Please note the change on the Schools of Choice answer for Dana Emmert. And I apologize for the mistake.
(Publisher’s note: this is the third of three stories about the four candidates who are running for the Chelsea Board of Education. The series began Wednesday and concludes today.)
Earlier this week, the Chelsea Education Foundation held a forum during which the four Board of Education candidates Laura Bush, Dana Emmert, Kathy Keinath and incumbent Steve Olsen were asked a series of questions.
Below are summaries of their answers to more questions that were posed to them during the forum on Oct. 2.
With concerns about drug use in students, should high school students be randomly drug tested?
None of the candidates were in favor of this idea.
The candidates were also asked their opinion about the possibility of privatizing transportation and food services.
Olsen said he didn’t want to see community members lose their jobs but “it might become necessary if a business can do it cheaper because resources are important. “Up to this time, we’ve been lucky,” he said, “but the board must also be practical and fiscally sound.”
Keinath said she would be more inclined to privatize food services than transportation, but she’d need “a whole set of data” to make any determination.
Emmert said she, too, would need more information before formulating an opinion.
Bush said, “I don’t want to take jobs away from community members, either, but I don’t know enough about it” to have an opinion.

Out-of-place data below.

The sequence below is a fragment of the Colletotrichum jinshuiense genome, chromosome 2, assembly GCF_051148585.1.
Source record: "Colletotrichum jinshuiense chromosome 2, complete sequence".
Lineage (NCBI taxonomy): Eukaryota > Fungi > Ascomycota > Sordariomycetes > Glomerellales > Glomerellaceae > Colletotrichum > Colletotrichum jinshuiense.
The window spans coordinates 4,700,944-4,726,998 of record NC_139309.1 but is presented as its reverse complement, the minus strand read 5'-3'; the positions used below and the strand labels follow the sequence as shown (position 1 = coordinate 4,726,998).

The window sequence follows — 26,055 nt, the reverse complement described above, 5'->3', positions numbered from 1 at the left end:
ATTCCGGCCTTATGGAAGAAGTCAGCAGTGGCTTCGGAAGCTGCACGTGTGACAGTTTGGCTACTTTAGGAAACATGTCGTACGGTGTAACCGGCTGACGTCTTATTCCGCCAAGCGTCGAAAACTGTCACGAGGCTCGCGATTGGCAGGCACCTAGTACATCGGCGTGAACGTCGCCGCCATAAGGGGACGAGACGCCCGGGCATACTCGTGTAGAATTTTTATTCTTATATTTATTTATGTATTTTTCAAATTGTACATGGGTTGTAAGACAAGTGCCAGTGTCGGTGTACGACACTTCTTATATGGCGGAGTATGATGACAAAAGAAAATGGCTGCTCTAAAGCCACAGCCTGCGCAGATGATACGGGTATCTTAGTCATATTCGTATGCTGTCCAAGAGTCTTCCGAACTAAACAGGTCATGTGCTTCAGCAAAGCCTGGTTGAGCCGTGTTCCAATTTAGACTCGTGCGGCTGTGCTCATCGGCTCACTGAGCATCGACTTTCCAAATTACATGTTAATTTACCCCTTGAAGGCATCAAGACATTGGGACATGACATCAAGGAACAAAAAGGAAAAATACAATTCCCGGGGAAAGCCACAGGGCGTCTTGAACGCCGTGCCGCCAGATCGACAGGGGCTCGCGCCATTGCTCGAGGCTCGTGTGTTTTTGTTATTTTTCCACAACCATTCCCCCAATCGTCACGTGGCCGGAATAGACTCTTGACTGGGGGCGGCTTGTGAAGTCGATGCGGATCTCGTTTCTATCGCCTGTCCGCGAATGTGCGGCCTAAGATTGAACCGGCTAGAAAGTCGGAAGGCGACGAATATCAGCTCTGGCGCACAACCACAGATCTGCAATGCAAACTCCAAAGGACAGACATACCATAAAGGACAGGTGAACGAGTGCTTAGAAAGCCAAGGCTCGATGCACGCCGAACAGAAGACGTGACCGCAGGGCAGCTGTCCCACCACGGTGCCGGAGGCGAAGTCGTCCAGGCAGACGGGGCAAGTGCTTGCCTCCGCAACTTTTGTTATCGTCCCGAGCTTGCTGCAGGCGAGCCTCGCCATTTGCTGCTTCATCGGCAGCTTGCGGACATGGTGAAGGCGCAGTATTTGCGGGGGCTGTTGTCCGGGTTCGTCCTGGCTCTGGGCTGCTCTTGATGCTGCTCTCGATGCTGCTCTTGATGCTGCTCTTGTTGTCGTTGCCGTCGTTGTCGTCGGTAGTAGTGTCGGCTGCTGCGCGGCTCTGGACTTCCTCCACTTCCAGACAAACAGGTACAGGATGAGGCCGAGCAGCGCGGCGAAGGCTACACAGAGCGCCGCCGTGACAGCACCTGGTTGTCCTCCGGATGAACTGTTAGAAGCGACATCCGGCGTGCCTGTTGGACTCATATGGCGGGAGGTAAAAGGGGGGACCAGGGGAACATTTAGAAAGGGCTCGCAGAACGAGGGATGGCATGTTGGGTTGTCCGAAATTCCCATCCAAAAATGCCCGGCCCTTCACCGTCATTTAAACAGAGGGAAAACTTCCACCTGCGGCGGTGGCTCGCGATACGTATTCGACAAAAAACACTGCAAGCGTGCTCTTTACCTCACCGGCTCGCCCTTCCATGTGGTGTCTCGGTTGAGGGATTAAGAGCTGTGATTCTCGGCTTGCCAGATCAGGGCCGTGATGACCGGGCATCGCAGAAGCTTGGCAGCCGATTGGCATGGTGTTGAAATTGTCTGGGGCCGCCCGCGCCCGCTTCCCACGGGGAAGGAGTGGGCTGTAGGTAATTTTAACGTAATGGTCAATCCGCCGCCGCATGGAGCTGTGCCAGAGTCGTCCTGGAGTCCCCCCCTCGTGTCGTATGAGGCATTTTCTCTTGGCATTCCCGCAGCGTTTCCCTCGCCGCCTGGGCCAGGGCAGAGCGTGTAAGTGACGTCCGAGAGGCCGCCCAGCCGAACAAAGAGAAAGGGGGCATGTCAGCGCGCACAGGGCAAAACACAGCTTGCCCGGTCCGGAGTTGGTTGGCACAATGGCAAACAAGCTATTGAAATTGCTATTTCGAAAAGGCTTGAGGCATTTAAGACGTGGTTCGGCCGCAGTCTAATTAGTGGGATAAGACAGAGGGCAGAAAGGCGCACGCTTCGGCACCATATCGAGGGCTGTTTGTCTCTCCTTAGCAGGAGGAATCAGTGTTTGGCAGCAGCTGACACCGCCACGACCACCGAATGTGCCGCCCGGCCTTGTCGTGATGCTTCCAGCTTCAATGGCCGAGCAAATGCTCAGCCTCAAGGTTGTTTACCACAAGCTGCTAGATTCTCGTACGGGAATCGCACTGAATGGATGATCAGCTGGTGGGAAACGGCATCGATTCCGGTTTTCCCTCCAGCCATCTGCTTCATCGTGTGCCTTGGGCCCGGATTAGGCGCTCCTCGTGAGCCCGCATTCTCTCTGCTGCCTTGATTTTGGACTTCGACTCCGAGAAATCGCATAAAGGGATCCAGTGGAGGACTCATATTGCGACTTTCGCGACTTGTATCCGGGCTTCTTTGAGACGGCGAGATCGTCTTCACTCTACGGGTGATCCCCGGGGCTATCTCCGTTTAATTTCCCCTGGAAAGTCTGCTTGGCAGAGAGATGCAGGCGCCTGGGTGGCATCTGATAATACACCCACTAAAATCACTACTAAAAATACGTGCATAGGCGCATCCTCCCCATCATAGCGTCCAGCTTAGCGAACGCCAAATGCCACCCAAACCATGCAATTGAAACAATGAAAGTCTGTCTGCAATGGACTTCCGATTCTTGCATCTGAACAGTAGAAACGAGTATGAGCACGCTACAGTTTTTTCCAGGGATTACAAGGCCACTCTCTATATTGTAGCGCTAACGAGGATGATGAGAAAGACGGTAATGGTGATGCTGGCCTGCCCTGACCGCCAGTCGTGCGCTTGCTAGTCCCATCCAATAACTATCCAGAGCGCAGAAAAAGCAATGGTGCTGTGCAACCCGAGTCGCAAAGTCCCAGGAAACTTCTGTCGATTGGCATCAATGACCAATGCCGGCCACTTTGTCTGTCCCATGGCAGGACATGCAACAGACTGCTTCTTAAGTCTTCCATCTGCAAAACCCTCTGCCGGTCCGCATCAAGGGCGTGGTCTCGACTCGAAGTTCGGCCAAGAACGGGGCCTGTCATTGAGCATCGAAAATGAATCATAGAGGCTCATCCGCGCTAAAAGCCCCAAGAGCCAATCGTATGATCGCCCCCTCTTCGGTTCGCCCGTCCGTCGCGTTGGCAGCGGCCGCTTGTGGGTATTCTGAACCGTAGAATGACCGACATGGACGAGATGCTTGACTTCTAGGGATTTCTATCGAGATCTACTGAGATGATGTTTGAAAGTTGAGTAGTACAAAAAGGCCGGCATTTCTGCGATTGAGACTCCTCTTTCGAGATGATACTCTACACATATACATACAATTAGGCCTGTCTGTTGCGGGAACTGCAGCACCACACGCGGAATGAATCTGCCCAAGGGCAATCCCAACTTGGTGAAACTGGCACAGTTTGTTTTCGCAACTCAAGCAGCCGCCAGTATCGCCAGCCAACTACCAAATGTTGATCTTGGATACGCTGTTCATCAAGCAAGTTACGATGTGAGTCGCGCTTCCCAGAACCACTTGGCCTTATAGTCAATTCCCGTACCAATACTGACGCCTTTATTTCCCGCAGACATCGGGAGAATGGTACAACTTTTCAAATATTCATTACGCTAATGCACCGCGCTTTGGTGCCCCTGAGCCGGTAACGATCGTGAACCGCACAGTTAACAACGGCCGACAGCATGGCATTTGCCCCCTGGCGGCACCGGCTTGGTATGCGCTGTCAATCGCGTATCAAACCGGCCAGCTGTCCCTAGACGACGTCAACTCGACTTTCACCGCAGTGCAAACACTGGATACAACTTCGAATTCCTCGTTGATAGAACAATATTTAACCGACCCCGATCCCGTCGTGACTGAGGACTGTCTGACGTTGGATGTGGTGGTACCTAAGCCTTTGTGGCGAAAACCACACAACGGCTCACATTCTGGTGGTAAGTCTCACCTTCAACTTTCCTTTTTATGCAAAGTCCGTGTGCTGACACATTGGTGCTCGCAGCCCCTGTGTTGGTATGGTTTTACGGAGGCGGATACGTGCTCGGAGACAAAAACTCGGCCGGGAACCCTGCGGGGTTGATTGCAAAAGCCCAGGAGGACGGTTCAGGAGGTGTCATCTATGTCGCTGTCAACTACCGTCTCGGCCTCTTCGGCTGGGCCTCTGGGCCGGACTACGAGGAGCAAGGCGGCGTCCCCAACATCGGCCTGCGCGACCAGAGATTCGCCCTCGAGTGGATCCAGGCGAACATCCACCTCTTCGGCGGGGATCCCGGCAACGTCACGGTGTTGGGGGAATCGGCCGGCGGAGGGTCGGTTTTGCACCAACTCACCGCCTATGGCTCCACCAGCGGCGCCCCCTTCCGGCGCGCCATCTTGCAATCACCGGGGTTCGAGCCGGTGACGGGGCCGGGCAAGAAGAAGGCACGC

When asked what one decision the current board had made that they’d like to see changed, Olsen said in the eight years he’d been on the board, “I’ve voted in favor of every resolution” and he would not change any of his decisions.
Keinath said she couldn’t think of one decision that the board had made that she’d like to see changed.
However, both Bush and Emmert said they’d change the policy that went into effect following the retirement of former Athletic Director Wayne Weldon, who was also the longtime Bulldog baseball coach.
Board policy now does not allow administrators to also be coaches.
“I’m not here to knock the board,” Emmert said, “But I’d change the policy about certain people not being able to apply for a job.”
And, Bush agreed.
When asked about schools of choice, Keinath said she was in favor of the idea. “I’m supportive of schools of choice. We’ve lost some students, and this brings in more money.”
Emmert said that she didn’t have all the information she’d need to have a formal opinion but,
“Today, I’d say I’m supportive.”“based on some of the community feedback I have heard so far, that my answer would be that I do not support school of choice.”
Bush said, she too, needed more information about it, so she “wasn’t for or against it,” because it might be a way to help with district finances.
Olsen said it was an “extremely complex issue” because with schools of choice, money does come into the school district. However, it’s Chelsea community taxpayers who are footing the bill for the assets in the schools with their tax dollars.
“I’m not saying I’m for or against it, but we may not have a choice as the governor might change things,” he said, adding the board has asked residents their opinions in the past and the community was not in favor of it.
In closing, Bush said “If elected, I’ll do my best to do what I can financially and responsibly.”
Olsen said he’d like to continue on the board to continue making good decisions for a balanced budget.
“There are school districts around us that are in much worse shape financially,” he said.
Keinath encouraged everyone to vote and was looking forward to becoming a member of the school board.
Emmert said, “I really hope to be on the school board and be a part of the team.”